Consensual climate inaction

As statements go, it was a bit of a let down.

Of course you‘d expect the Commonwealth Academies of Science to be excruciatingly polite and careful.  And when you’ve got 18 academy Presidents, a Secretary-General, and a Chairman signing up, the consensus on content tends to be a tad conservative.

On March 12, the Commonwealth academies of Science issued a “Consensus statement on climate change.” This comes a month before the Commonwealth Heads of Government Meeting in London where Commonwealth leaders will apparently discuss sustainability and climate change.  So the statement is clearly intended to provide guidance to the Meeting’s participants.

Here’s what the statement says:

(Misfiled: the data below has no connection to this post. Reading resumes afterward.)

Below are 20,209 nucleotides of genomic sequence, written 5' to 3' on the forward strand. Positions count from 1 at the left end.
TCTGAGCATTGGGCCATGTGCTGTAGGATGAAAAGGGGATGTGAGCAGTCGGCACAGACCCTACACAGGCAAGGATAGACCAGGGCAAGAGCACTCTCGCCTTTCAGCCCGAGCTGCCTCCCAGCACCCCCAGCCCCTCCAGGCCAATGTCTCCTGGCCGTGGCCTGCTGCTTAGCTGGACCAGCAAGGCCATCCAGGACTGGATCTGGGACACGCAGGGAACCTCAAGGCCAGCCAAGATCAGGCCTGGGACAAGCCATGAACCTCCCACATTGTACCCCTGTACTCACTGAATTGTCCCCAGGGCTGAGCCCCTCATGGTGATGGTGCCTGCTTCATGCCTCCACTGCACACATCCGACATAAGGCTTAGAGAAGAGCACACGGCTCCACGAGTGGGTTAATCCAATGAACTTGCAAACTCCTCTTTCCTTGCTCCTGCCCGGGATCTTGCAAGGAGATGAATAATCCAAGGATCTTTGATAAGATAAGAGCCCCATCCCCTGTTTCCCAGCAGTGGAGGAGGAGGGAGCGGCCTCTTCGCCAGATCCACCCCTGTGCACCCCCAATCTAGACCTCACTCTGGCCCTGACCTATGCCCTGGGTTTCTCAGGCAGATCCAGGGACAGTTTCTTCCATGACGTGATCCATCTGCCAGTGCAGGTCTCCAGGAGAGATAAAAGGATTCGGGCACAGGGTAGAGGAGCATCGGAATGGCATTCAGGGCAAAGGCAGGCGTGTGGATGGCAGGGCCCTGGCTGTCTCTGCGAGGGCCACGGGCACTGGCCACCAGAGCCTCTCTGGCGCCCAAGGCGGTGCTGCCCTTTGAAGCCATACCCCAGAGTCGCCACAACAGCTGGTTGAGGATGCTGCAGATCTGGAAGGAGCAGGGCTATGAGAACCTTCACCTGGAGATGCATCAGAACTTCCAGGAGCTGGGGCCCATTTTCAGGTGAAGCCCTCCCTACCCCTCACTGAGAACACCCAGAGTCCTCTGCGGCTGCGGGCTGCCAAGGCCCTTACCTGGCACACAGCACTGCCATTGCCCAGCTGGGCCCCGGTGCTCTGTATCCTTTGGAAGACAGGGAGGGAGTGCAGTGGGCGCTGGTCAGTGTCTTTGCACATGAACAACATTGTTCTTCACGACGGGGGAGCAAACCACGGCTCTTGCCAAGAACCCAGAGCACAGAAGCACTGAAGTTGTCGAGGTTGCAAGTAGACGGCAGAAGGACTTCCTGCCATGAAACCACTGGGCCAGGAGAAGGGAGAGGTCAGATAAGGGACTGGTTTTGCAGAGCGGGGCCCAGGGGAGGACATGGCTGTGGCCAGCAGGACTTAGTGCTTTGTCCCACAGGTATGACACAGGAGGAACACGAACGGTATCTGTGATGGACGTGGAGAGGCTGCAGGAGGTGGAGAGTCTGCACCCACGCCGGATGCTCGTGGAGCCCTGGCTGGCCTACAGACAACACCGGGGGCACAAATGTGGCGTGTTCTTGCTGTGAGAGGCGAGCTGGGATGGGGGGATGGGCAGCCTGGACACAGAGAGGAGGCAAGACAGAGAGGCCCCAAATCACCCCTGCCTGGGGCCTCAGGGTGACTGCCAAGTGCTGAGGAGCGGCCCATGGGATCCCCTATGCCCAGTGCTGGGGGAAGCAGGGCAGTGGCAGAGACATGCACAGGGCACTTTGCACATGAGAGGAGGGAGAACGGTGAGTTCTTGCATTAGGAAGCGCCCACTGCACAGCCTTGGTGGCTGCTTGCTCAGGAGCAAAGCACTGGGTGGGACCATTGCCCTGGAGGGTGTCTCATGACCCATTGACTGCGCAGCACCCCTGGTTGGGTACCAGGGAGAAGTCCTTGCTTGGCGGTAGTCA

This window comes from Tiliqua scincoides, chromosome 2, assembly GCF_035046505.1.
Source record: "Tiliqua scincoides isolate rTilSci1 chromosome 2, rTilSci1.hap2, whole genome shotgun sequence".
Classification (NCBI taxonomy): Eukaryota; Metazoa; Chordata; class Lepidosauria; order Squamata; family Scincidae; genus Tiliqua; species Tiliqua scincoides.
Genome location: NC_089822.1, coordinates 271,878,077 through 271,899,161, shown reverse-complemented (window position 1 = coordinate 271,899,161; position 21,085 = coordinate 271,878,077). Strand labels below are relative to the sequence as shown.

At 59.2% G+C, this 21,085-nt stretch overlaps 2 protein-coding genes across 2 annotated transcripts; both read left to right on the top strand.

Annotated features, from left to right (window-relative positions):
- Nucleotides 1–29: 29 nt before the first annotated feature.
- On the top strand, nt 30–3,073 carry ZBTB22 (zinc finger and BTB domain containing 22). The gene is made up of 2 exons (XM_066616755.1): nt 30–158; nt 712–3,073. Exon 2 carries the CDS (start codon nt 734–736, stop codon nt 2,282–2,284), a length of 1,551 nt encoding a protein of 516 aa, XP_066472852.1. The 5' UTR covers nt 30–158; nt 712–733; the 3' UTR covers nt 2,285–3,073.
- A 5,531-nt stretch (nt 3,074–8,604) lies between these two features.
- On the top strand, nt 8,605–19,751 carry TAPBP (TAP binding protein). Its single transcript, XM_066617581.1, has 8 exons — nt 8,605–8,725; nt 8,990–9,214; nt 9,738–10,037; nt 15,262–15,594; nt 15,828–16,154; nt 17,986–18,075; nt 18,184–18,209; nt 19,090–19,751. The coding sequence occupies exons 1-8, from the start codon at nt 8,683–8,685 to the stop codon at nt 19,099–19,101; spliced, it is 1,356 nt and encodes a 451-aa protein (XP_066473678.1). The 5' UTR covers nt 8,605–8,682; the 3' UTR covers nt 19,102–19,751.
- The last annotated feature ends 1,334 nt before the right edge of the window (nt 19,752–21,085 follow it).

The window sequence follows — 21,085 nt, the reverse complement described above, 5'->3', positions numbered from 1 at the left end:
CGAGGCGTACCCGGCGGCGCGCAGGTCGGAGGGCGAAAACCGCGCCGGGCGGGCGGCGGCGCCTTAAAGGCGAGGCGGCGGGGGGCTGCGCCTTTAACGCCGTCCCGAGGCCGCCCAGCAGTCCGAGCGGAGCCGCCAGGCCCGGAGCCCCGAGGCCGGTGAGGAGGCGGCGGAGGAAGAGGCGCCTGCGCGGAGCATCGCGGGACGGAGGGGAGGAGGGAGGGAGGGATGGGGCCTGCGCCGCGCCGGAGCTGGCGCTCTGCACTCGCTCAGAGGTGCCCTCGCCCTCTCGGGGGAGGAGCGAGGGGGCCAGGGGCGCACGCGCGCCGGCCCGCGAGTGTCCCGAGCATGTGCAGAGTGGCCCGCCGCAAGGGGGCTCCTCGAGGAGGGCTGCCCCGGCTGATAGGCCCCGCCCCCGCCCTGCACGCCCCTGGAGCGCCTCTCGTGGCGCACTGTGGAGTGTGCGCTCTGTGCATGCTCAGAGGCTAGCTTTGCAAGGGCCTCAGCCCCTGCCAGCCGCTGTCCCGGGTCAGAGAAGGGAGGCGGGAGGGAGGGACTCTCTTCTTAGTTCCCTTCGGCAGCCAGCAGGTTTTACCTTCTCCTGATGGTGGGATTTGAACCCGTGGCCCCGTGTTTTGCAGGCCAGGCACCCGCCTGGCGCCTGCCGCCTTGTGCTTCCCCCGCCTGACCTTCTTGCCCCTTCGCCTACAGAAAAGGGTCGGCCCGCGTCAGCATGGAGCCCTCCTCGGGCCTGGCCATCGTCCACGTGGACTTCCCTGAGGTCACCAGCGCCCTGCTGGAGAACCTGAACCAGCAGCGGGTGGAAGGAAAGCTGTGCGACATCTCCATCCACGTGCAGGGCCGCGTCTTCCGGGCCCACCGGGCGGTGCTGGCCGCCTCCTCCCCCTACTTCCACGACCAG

The Commonwealth academies of science call upon Commonwealth Heads of Government to use the best possible scientific evidence to guide action on their 2030 commitments under the Paris accord, and to take further action to achieve net-zero greenhouse gas emissions during the second half of the 21st Century [1]

The statement goes on to say that the academies “stand ready to provide sound scientific advice on issues relating to climate change.”

But this narrative just echoes the language of the Paris Agreement where Parties to the Agreement aim to take action to achieve net zero greenhouse gas emission during the second half of the century.

So essentially the academies are simply asking their member states who are party to the Paris Agreement to comply with their commitments under the terms of the Agreement—commitments set out in their Nationally Determined Contributions to reducing emissions.

This is not good enough.